Posted on Feb 28, 2017
In the recent case of Denise Brewster, the Supreme Court overturned the decision of the Northern Ireland Local Government Committee in relation to Denise Brewster’s claim on her deceased partner’s pension. In this case, Denise Brewster lived with her partner, Lenny McMullan for 10 years and became engaged on Christmas Eve of 2009. Tragically, Mr McMullan died two days later. He was employed by Translink for approximately 15 years. Throughout this period he was a member of and paid into the Local Government Pension Scheme Northern Ireland (NI LGPS). The scheme introduced regulations in April 2009 which provide for a surviving cohabiting partner to become eligible for payment of a survivor’s pension.
In order to qualify, the cohabiting partner must meet the following criteria:
1. At least 2 years cohabitation up to the date of the partner’s death.
2. A nomination form completed in favour of the surviving cohabiting partner. If a nomination form was not completed, the claim would fail as there was no trustee discretion to allow for payment in such a case.
After his death, Denise Brewster applied to claim a survivor’s pension. Although she satisfied the first requirement, failure to comply with the latter requirement of completing the form nominating her to be a beneficiary, resulted in her claim being refused.
The case was heard in the Supreme Court which ruled in Denise Brewster’s favour. A unanimous decision reached by five judges held the requirement for a nomination form to be completed should be removed from pension schemes. Further, a refusal to pay out was unlawful and incompatible with Article 14 of the European Convention of Human Rights. The decision creates significant implications for other UK public service pension schemes since the vast number of schemes contain the requirement for a nomination form to be completed. The positions in England and Wales for public pension schemes are administered by the Local Government Pension Scheme (LGPS) 2013 Regulation and similarly in Scotland by the LGPS 2014 Regulation. These schemes recently removed the nomination requirement in those jurisdictions and provide for cohabiting couples to be entitled to a survivor’s pension payable immediately after the death of the cohabitant. Since these changes a relatively new, they will still be required to visit past decisions as many cohabitants would have been refused payment of a survivor’s pension between 2008 and 2014 by not completing a nomination form. The decision is likely to have retrospective effect, given the large membership of many public sector schemes, this could apply to a significant number of survivors.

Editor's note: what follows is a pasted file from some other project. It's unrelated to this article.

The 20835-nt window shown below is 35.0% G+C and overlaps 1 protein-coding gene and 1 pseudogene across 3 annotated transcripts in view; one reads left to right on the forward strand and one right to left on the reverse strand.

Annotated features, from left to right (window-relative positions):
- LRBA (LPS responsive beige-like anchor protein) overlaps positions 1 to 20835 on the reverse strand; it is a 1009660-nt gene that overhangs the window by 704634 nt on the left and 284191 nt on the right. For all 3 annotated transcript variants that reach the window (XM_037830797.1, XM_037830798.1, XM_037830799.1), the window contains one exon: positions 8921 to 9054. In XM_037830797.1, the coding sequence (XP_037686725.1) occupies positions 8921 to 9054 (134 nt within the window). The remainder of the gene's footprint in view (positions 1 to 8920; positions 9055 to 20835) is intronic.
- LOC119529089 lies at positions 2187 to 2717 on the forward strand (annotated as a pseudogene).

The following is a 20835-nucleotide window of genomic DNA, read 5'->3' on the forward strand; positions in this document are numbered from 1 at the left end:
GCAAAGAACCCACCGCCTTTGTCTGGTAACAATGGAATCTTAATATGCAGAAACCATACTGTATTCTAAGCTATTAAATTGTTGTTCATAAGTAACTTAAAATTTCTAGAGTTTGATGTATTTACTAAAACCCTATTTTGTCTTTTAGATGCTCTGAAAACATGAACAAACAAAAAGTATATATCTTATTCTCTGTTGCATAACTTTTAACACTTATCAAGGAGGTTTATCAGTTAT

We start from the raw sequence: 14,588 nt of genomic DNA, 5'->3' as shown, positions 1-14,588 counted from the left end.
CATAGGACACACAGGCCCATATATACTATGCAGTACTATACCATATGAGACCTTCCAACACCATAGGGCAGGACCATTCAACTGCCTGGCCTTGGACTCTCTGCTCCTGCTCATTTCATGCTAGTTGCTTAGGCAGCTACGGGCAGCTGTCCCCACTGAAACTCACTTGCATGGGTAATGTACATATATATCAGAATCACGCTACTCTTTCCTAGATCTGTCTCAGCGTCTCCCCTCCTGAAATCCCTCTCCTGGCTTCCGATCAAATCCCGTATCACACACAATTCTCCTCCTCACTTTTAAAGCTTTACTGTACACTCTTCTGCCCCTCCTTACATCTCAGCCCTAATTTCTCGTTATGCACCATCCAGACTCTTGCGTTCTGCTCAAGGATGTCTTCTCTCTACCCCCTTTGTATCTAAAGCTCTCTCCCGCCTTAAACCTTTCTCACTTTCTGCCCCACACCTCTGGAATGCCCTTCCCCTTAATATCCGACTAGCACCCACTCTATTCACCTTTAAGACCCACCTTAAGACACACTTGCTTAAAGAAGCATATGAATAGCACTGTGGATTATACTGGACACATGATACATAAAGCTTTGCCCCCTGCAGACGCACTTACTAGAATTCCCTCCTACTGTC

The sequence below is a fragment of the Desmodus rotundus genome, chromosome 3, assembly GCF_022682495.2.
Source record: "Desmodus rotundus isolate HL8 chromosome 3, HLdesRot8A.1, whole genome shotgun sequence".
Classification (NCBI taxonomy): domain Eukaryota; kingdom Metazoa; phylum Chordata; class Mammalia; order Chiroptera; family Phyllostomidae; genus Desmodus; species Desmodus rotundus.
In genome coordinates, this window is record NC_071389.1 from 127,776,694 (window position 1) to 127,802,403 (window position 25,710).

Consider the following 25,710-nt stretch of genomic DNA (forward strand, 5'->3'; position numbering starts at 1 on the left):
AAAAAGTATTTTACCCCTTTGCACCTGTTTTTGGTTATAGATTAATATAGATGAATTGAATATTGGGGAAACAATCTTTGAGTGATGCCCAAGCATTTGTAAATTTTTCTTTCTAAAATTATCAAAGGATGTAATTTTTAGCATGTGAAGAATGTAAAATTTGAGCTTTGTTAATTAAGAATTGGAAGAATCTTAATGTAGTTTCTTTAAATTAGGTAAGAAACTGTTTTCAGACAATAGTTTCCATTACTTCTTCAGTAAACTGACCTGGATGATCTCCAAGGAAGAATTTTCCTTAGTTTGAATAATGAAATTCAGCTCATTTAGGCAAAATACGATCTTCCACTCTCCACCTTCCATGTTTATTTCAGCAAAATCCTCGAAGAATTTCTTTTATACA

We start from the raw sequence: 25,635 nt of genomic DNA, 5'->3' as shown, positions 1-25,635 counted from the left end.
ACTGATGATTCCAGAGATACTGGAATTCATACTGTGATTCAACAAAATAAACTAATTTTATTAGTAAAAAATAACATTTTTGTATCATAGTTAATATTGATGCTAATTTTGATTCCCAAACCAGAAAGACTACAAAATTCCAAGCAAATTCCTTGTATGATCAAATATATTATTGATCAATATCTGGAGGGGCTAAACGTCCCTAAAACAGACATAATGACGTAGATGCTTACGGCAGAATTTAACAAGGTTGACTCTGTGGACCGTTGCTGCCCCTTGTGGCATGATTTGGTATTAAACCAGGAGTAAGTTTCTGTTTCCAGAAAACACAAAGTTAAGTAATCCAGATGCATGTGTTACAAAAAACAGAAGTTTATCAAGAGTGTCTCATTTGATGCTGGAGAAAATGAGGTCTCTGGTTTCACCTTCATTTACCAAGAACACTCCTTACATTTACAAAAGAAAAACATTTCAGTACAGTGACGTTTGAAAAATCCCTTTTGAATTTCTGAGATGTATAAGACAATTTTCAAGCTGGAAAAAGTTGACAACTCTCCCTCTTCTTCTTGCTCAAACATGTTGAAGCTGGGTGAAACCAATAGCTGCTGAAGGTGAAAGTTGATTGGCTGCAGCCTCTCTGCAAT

Public Sector Schemes v Private Sector Schemes
As a result of the Supreme Court’s decision, it should prompt all major public sector pension schemes across the UK, such as the NHS, teachers and civil service schemes to reconsider every case in which a survivor’s pension has been refused solely on the basis that a nomination form was not completed. The impact this will have on public sector schemes is that they will likely remove the nomination requirement. Cohabiting couples should not assume that this decision means a survivor’s pension will automatically be payable in all cases. The court judgment eliminates the requirement for a nomination form, but the remaining rules will still apply.
In relation to private sector schemes, the typical approach where there is no marriage or civil partnership is that the trustees will have ultimate discretion on whether or not a survivor’s pension should be awarded. Each decision is to be determined on a case by case basis and trustees must determine whether the relationship is similar to a marriage or civil partnership. Furthermore, it is uncommon for a nomination form to be incorporated in private sector schemes.
Families in the 21st Century
The latest statistical bulletin, Households and Families, published by the Office for National Statistics, highlights that cohabiting couple families in the UK have doubled from 1.5 million in 1996 to 3.3 million families in 2016. This demonstrates that cohabiting couple families continue to be the fastest growing family type in the UK. With more than 6 million people living together, the landmark judgment confers a significant extension of cohabitees’ rights in the UK. The Supreme Court’s decision bestows the same right for cohabitees to claim a survivor’s pension; a right only a married couple could enjoy and reflects society’s change in family life in the 21st century.
Cohabitation Rights in Scotland
Cohabitants have been afforded Legal Aid protection upon separation/death in Scotland since the Family Law (Scotland) Act 2006 was introduced in May 2016. This gives cohabitants in Scotland greater protection in law than those elsewhere in the UK. Whilst the legislation does not put cohabitants on the same footing as a married couple / civil partners – it gives them the right to make a financial claim on separation or the death of their cohabitee (if they died without leaving a will). There is no automatic right and certain criteria apply before the court would make an award. There are also strict timescales involved; a claim must be made within one year of separation or 6 months of death.
Therefore cohabitants who wish to know their rights, should seek advice from a family law specialist.
Categories: Family Law